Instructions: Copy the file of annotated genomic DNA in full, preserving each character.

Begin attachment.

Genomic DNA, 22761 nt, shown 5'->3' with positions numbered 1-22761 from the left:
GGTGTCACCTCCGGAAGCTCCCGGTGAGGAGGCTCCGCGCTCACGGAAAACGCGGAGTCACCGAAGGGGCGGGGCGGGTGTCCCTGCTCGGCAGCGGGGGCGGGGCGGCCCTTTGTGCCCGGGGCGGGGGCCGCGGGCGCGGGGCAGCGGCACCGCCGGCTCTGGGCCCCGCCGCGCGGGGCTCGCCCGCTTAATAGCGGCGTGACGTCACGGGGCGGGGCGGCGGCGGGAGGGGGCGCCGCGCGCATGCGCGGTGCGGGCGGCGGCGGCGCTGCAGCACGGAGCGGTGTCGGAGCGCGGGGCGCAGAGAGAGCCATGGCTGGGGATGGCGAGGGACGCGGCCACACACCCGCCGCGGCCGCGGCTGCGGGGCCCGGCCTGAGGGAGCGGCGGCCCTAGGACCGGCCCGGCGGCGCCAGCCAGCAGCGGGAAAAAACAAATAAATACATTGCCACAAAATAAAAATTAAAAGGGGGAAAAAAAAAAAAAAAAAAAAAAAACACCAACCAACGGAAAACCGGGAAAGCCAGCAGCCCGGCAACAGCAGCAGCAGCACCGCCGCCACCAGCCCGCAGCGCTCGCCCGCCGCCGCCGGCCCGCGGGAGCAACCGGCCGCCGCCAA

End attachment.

Genomic DNA, 22761 nt, shown 5'->3' with positions numbered 1-22761 from the left:
GGTGTCACCTCCGGAAGCTCCCGGTGAGGAGGCTCCGCGCTCACGGAAAACGCGGAGTCACCGAAGGGGCGGGGCGGGTGTCCCTGCTCGGCAGCGGGGGCGGGGCGGCCCTTTGTGCCCGGGGCGGGGGCCGCGGGCGCGGGGCAGCGGCACCGCCGGCTCTGGGCCCCGCCGCGCGGGGCTCGCCCGCTTAATAGCGGCGTGACGTCACGGGGCGGGGCGGCGGCGGGAGGGGGCGCCGCGCGCATGCGCGGTGCGGGCGGCGGCGGCGCTGCAGCACGGAGCGGTGTCGGAGCGCGGGGCGCAGAGAGAGCCATGGCTGGGGATGGCGAGGGACGCGGCCACACACCCGCCGCGGCCGCGGCTGCGGGGCCCGGCCTGAGGGAGCGGCGGCCCTAGGACCGGCCCGGCGGCGCCAGCCAGCAGCGGGAAAAAACAAATAAATACATTGCCACAAAATAAAAATTAAAAGGGGGAAAAAAAAAAAAAAAAAAAAAAAACACCAACCAACGGAAAACCGGGAAAGCCAGCAGCCCGGCAACAGCAGCAGCAGCACCGCCGCCACCAGCCCGCAGCGCTCGCCCGCCGCCGCCGGCCCGCGGGAGCAACCGGCCGCCGCCAA